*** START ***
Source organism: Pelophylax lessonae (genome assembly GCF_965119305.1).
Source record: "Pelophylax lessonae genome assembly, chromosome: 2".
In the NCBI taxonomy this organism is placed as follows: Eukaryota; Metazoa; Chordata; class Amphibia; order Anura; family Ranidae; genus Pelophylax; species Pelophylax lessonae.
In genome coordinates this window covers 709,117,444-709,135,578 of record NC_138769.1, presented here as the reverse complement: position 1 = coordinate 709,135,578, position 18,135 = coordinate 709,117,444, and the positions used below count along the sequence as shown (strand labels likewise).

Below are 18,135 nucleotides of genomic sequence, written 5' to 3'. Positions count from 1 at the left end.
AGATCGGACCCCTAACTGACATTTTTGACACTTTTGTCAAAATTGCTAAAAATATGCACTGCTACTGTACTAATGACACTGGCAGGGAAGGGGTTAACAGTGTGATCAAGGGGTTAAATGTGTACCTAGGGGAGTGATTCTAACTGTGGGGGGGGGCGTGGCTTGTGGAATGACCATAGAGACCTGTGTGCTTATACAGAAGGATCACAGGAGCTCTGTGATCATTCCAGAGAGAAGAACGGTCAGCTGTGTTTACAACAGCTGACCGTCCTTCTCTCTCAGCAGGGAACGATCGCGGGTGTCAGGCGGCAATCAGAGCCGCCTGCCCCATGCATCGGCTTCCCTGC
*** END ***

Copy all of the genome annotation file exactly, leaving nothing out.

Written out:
Source organism: Pelophylax lessonae (genome assembly GCF_965119305.1).
Source record: "Pelophylax lessonae genome assembly, chromosome: 2".
In the NCBI taxonomy this organism is placed as follows: Eukaryota; Metazoa; Chordata; class Amphibia; order Anura; family Ranidae; genus Pelophylax; species Pelophylax lessonae.
In genome coordinates this window covers 709,117,444-709,135,578 of record NC_138769.1, presented here as the reverse complement: position 1 = coordinate 709,135,578, position 18,135 = coordinate 709,117,444, and the positions used below count along the sequence as shown (strand labels likewise).

Below are 18,135 nucleotides of genomic sequence, written 5' to 3'. Positions count from 1 at the left end.
AGATCGGACCCCTAACTGACATTTTTGACACTTTTGTCAAAATTGCTAAAAATATGCACTGCTACTGTACTAATGACACTGGCAGGGAAGGGGTTAACAGTGTGATCAAGGGGTTAAATGTGTACCTAGGGGAGTGATTCTAACTGTGGGGGGGGGCGTGGCTTGTGGAATGACCATAGAGACCTGTGTGCTTATACAGAAGGATCACAGGAGCTCTGTGATCATTCCAGAGAGAAGAACGGTCAGCTGTGTTTACAACAGCTGACCGTCCTTCTCTCTCAGCAGGGAACGATCGCGGGTGTCAGGCGGCAATCAGAGCCGCCTGCCCCATGCATCGGCTTCCCTGC